In this post, I will present 3 important examples of the impact of Christianity in America that the Christian right doesn't want Americans to remember. I have selected these examples out of many possible choices because they represent important chapters in American history in which atheists played a role and because they can easily be validated from newspaper articles, books, and sermons (yes, sermons) published at the time each event was happening. Thus, the revisionist history presented by the modern Christian right is simply ludicrous.
Example #1: The majority of American Christians opposed the abolition of slavery and defended the institution of slavery as being the will of their god and justified by their bible. The more conservative they were in their religious beliefs, the stronger their opposition to abolition.
Example #2: The majority of American Christians opposed suffrage. Again, they used their bibles to argue that women should not have the right to vote. And again, the more conservative they were in their religious beliefs, the more vehement their opposition.
Example #3: The overwhelming majority of white American Christians opposed the civil rights movement. While some Catholics supported the goals of the movement, most fundamentalist Protestants did not. The few white Christians who supported the movement were thrown out of their churches, demonized as atheists and/or communists, and deluged with hate mail from their Christian neighbors.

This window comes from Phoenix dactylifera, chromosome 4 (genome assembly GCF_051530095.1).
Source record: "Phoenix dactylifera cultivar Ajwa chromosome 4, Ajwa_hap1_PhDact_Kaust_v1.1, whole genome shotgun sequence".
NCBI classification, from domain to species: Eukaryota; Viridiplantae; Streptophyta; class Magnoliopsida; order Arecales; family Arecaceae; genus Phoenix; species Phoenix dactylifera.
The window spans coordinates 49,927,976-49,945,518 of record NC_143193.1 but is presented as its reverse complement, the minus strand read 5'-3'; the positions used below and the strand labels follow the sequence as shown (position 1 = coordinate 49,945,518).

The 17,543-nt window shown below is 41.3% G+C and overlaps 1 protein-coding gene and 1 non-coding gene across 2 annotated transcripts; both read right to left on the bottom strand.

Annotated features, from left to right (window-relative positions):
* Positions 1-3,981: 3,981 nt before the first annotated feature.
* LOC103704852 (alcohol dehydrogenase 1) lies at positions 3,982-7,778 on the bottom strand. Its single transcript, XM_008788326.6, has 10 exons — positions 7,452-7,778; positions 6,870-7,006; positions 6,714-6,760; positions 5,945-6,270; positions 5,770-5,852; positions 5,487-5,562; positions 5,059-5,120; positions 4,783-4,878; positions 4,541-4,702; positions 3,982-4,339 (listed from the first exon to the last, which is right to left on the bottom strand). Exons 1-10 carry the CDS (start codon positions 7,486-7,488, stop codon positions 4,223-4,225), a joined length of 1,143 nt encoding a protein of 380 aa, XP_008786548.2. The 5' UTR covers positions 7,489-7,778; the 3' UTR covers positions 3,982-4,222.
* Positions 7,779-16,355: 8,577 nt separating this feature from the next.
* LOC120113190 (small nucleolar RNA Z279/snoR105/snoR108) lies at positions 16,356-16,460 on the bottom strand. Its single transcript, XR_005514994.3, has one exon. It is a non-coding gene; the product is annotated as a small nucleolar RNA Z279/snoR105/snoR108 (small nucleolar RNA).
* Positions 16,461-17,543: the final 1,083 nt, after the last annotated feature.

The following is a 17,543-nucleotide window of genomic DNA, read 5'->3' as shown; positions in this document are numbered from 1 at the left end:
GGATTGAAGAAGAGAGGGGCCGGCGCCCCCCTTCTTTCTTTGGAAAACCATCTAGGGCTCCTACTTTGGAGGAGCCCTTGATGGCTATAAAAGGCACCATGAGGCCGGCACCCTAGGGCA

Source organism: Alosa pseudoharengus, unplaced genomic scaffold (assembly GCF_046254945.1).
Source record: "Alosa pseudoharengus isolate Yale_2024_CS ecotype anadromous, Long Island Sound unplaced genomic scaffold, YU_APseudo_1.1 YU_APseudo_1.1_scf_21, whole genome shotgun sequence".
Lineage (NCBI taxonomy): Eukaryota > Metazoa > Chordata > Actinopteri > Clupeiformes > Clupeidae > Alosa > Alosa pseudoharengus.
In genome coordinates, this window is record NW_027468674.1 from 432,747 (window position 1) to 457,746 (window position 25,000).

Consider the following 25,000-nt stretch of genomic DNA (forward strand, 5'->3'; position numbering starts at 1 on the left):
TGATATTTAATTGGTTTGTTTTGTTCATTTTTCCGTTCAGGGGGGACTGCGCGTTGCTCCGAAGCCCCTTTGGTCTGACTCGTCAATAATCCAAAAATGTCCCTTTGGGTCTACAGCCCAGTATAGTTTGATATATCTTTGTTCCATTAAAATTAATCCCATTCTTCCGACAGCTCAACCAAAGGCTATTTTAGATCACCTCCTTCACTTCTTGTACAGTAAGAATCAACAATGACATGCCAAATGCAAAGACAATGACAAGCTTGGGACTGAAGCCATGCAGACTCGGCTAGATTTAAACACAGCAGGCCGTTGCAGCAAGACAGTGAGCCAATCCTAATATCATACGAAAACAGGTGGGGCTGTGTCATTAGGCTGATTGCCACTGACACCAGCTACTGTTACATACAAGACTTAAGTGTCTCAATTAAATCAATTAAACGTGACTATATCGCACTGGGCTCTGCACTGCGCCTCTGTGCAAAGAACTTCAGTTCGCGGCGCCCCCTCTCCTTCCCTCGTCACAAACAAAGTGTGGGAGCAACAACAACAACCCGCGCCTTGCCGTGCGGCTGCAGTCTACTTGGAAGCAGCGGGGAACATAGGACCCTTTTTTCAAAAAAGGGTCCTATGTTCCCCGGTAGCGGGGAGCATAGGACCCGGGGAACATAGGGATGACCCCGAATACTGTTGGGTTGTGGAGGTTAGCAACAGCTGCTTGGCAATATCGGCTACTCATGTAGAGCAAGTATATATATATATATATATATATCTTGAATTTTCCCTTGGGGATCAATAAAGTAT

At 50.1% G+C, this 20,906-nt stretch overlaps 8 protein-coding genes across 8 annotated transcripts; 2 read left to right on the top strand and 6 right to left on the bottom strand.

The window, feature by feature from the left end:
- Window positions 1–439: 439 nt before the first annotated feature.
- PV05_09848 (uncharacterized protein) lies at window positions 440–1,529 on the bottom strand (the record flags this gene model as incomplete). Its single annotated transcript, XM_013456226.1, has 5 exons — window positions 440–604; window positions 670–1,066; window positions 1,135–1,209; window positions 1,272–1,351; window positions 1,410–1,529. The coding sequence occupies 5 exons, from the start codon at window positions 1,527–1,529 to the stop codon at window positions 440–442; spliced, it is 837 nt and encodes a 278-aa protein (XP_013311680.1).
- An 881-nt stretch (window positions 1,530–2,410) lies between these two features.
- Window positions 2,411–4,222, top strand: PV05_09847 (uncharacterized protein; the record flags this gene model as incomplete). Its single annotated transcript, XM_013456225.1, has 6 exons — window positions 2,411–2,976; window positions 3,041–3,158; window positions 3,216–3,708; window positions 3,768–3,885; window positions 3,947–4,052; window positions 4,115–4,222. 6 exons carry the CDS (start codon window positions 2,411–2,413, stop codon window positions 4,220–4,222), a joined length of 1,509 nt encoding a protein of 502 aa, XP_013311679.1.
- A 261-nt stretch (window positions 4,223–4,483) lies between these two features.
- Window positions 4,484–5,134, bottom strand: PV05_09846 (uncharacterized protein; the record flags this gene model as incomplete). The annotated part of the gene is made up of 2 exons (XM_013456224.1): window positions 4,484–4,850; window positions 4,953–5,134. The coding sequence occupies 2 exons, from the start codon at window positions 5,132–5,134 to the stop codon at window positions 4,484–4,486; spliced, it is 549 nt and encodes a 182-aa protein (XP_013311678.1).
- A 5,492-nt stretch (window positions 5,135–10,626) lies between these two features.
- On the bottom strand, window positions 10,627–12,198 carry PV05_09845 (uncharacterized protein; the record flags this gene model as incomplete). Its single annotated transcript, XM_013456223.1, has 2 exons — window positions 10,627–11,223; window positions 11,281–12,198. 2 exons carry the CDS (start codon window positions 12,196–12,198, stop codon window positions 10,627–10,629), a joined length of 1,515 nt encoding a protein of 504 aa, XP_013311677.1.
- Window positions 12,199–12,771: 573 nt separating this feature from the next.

In each of these cases, we witnessed "culture wars" with secular freethinkers, repressed groups, and select liberal Protestants on one side and conservative Christians on the other. It really helps put today's culture war in perspective, doesn't it? It also demonstrates a pattern of fundamentalists Christians being fundamentally wrong on important issues.
For more information about the distinguished role of freethinkers, secular humanists, and atheists throughout American history, Susan Jacoby's Freethinkers : A History of American Secularism is a great read.
Tagged as: politics, history